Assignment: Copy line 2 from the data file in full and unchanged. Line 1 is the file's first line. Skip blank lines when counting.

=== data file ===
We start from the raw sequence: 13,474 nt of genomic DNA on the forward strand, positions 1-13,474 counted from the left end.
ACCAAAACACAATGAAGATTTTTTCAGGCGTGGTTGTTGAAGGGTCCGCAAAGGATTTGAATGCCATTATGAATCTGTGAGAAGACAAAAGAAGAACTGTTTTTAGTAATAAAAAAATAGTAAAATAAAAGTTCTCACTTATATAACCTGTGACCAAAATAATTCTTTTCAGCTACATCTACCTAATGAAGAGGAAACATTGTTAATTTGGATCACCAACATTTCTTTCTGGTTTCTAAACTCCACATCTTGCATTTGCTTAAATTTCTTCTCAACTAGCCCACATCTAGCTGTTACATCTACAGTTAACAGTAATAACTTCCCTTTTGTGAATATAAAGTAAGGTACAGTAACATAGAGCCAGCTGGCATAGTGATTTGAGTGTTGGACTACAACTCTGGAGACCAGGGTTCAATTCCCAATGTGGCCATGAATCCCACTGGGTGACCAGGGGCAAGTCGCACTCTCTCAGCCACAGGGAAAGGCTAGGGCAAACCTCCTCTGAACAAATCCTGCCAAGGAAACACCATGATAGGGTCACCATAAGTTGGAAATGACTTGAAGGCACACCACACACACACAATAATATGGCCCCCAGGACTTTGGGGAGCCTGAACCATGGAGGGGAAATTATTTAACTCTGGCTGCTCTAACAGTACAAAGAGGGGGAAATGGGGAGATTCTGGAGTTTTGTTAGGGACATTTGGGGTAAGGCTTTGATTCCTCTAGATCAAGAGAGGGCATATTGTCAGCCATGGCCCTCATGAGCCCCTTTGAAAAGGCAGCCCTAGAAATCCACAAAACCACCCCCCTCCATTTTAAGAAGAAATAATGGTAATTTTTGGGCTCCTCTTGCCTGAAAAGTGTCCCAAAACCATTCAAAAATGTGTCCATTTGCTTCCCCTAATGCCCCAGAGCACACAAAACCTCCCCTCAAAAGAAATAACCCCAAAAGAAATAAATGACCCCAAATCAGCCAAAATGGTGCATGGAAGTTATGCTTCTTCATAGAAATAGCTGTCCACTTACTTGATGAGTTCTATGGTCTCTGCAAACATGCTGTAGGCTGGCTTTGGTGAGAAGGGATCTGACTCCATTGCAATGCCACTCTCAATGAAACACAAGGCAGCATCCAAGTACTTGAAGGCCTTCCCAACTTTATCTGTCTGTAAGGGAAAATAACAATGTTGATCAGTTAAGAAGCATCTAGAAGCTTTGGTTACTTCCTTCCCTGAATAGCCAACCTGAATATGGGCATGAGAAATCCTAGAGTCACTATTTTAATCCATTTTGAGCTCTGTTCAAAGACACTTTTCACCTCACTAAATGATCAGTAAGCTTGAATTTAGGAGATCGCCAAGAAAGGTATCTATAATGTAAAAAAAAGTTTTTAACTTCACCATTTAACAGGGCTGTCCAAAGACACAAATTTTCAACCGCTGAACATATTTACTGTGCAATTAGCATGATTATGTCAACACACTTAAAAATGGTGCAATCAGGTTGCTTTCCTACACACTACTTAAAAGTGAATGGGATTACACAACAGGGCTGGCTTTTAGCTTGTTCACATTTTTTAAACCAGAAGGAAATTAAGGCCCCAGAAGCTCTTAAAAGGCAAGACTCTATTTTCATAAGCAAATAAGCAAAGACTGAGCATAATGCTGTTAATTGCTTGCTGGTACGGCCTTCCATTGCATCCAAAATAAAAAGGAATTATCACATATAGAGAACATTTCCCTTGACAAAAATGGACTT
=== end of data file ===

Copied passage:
ACCAAAACACAATGAAGATTTTTTCAGGCGTGGTTGTTGAAGGGTCCGCAAAGGATTTGAATGCCATTATGAATCTGTGAGAAGACAAAAGAAGAACTGTTTTTAGTAATAAAAAAATAGTAAAATAAAAGTTCTCACTTATATAACCTGTGACCAAAATAATTCTTTTCAGCTACATCTACCTAATGAAGAGGAAACATTGTTAATTTGGATCACCAACATTTCTTTCTGGTTTCTAAACTCCACATCTTGCATTTGCTTAAATTTCTTCTCAACTAGCCCACATCTAGCTGTTACATCTACAGTTAACAGTAATAACTTCCCTTTTGTGAATATAAAGTAAGGTACAGTAACATAGAGCCAGCTGGCATAGTGATTTGAGTGTTGGACTACAACTCTGGAGACCAGGGTTCAATTCCCAATGTGGCCATGAATCCCACTGGGTGACCAGGGGCAAGTCGCACTCTCTCAGCCACAGGGAAAGGCTAGGGCAAACCTCCTCTGAACAAATCCTGCCAAGGAAACACCATGATAGGGTCACCATAAGTTGGAAATGACTTGAAGGCACACCACACACACACAATAATATGGCCCCCAGGACTTTGGGGAGCCTGAACCATGGAGGGGAAATTATTTAACTCTGGCTGCTCTAACAGTACAAAGAGGGGGAAATGGGGAGATTCTGGAGTTTTGTTAGGGACATTTGGGGTAAGGCTTTGATTCCTCTAGATCAAGAGAGGGCATATTGTCAGCCATGGCCCTCATGAGCCCCTTTGAAAAGGCAGCCCTAGAAATCCACAAAACCACCCCCCTCCATTTTAAGAAGAAATAATGGTAATTTTTGGGCTCCTCTTGCCTGAAAAGTGTCCCAAAACCATTCAAAAATGTGTCCATTTGCTTCCCCTAATGCCCCAGAGCACACAAAACCTCCCCTCAAAAGAAATAACCCCAAAAGAAATAAATGACCCCAAATCAGCCAAAATGGTGCATGGAAGTTATGCTTCTTCATAGAAATAGCTGTCCACTTACTTGATGAGTTCTATGGTCTCTGCAAACATGCTGTAGGCTGGCTTTGGTGAGAAGGGATCTGACTCCATTGCAATGCCACTCTCAATGAAACACAAGGCAGCATCCAAGTACTTGAAGGCCTTCCCAACTTTATCTGTCTGTAAGGGAAAATAACAATGTTGATCAGTTAAGAAGCATCTAGAAGCTTTGGTTACTTCCTTCCCTGAATAGCCAACCTGAATATGGGCATGAGAAATCCTAGAGTCACTATTTTAATCCATTTTGAGCTCTGTTCAAAGACACTTTTCACCTCACTAAATGATCAGTAAGCTTGAATTTAGGAGATCGCCAAGAAAGGTATCTATAATGTAAAAAAAAGTTTTTAACTTCACCATTTAACAGGGCTGTCCAAAGACACAAATTTTCAACCGCTGAACATATTTACTGTGCAATTAGCATGATTATGTCAACACACTTAAAAATGGTGCAATCAGGTTGCTTTCCTACACACTACTTAAAAGTGAATGGGATTACACAACAGGGCTGGCTTTTAGCTTGTTCACATTTTTTAAACCAGAAGGAAATTAAGGCCCCAGAAGCTCTTAAAAGGCAAGACTCTATTTTCATAAGCAAATAAGCAAAGACTGAGCATAATGCTGTTAATTGCTTGCTGGTACGGCCTTCCATTGCATCCAAAATAAAAAGGAATTATCACATATAGAGAACATTTCCCTTGACAAAAATGGACTT